Inspiring Older Readers
The Archaeology of Working Class Writing : Part Four – Leslie Mitchell (Lewis Grassic Gibbon)
With a pen name like Lewis Grassic Gibbon ( a name derived from his mother’s side of the family) you would be excused for thinking that one of Scotland’s greatest writers of the early 20th century would be better known than he is. In reality, Gibbon’s relative obscurity probably comes down to a combination of factors – he died very young (only 33); he was a militant and committed socialist; and, he was from an agricultural working class background with few privileges.
Born David Leslie Mitchell in the same year Queen Victoria died in 1901, he was the son of an Aberdeenshire crofter and educated in a culture that believed schooling was simply an interference with preparing the child for a life of strenuous hard graft in the fields. But it seems Mitchell was a reader by instinct and would do what he could to get his hands on books and pamphlets despite opposition from family and institutions alike. He eventually ran away from home at the age of 16 to Aberdeen where he became a cub reporter and a socialist activist in the local trades council.
He moved to Glasgow to work on the Farmer’s Weekly but found himself out of a job and blacklisted for falsifying expenses that he was donating to the emerging British Socialist Party. Left with few alternatives Mitchell joined the army in which he served until 1928. On returning to civilian life he married and settled in Welwyn Garden City and was determined to become a professional writer – although he struggled to find anyone prepared to take his stories and articles.
By this time his identity as Lewis Grassic Gibbon was firmly established and he was about to enter what the critic and political activist Paul Foot described as his ‘purple passage’. He had novels published in 1928 and 1929 and then had something of a breakthrough with his Spartacus – the story of the revolt of a Thracian slave whose actions had also inspired Karl Marx. However, it was in the years between 1932-1934 that he produced his defining work, A Scots Quair.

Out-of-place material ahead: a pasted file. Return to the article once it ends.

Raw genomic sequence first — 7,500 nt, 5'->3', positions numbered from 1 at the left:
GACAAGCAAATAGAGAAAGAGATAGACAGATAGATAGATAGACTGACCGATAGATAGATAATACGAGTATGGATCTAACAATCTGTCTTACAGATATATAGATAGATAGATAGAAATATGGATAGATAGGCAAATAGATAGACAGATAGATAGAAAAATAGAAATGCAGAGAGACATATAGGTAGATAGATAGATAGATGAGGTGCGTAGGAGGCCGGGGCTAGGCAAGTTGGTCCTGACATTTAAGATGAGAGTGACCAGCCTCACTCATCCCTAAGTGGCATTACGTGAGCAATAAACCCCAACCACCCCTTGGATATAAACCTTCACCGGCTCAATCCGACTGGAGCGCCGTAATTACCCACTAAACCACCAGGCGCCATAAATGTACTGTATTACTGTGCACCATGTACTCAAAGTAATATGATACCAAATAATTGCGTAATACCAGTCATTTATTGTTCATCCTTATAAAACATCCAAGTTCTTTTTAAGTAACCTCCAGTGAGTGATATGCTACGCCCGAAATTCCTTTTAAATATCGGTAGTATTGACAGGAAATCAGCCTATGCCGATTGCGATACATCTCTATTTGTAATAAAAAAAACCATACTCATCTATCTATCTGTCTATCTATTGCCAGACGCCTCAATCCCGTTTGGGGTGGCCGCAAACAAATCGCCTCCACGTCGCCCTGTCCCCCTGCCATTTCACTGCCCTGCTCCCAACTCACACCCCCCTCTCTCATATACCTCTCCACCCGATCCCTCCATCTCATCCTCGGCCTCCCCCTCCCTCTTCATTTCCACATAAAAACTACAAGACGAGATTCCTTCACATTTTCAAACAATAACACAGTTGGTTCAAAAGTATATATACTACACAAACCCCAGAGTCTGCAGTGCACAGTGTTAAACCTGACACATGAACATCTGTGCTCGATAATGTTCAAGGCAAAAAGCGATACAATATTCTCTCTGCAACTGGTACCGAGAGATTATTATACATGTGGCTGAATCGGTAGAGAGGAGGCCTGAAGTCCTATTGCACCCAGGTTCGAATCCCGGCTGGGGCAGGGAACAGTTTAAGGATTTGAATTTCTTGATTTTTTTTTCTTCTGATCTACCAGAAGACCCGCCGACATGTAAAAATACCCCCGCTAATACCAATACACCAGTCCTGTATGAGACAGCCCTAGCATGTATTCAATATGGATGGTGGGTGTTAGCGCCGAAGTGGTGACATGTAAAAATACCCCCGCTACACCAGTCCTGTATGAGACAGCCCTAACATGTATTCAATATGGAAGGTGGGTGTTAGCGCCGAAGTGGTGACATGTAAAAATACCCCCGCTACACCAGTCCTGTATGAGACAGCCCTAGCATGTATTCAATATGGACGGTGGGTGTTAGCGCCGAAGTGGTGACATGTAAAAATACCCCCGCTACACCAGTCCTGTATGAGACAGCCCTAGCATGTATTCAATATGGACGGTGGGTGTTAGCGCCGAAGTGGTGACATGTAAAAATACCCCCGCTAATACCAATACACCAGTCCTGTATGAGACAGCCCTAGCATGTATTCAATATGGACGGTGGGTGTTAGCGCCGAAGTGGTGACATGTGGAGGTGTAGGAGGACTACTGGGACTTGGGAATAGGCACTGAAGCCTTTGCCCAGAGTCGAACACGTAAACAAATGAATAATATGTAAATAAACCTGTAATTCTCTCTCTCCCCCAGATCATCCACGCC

The book is in fact a trilogy of novels – Sunset Song, Cloud Howe and Grey Granite – and the sweep of the subject matter is truly ambitious. Bill Clegg writing in The Independent in 2015 says this of it:
I got swept into the story of young Chris Guthrie and didn't step away until 700 pages later. Her story is that of Scotland in the 20th century and with sentences that (..) were nothing short of thrilling to read, the novel traces love and loss, war and politics, family and anger and everything in between. And though it has majestic metaphors (for example in Cloud Howe there is a passage about how religion and politics, patriotism and love are all "clouds that swept through the Howe of the world, with men that took them for gods"), the novels have a great sense of humour. That flinty Scottish wit – which I experienced first in the books and later recognised when I studied there –flies off the pages in dark sparks. I re-read the trilogy when I was studying in Stirling and understood much more of the language, and I have read it again a few times since and each time it holds up and offers something new.
Mitchell (Gibbon) died unexpectedly of peritonitis in 1935 and so A Scots Quair became his lasting legacy – and most especially the creation of Chris Guthrie, a female character to rival any other in British literary history.
Although there is now a centre just outside Aberdeen that is dedicated to Gibbon (http://www.grassicgibbon.com/index.html) he still doesn’t, in my view, get the sort of profile his ground-breaking writing and his life story demand. He comes from a time when being an artist and being politically committed were not just compatible but a duty and Gibbon’s politics and how they informed his writing were forged in the furnace of his working class reality. The fact that he wrote in what was a sometimes unusual hybrid between English and Scots dialect does make him hard to tune in to at first but with a little perseverance the music of the style and language soon becomes approachable and a positive pleasure ( just try reading it out loud to yourself at first – it works).
We should be talking about Mitchell/Gibbon as a giant of working class culture and although within some literary circles his talent is acknowledged, I hope one day he will get the wider recognition he deserves.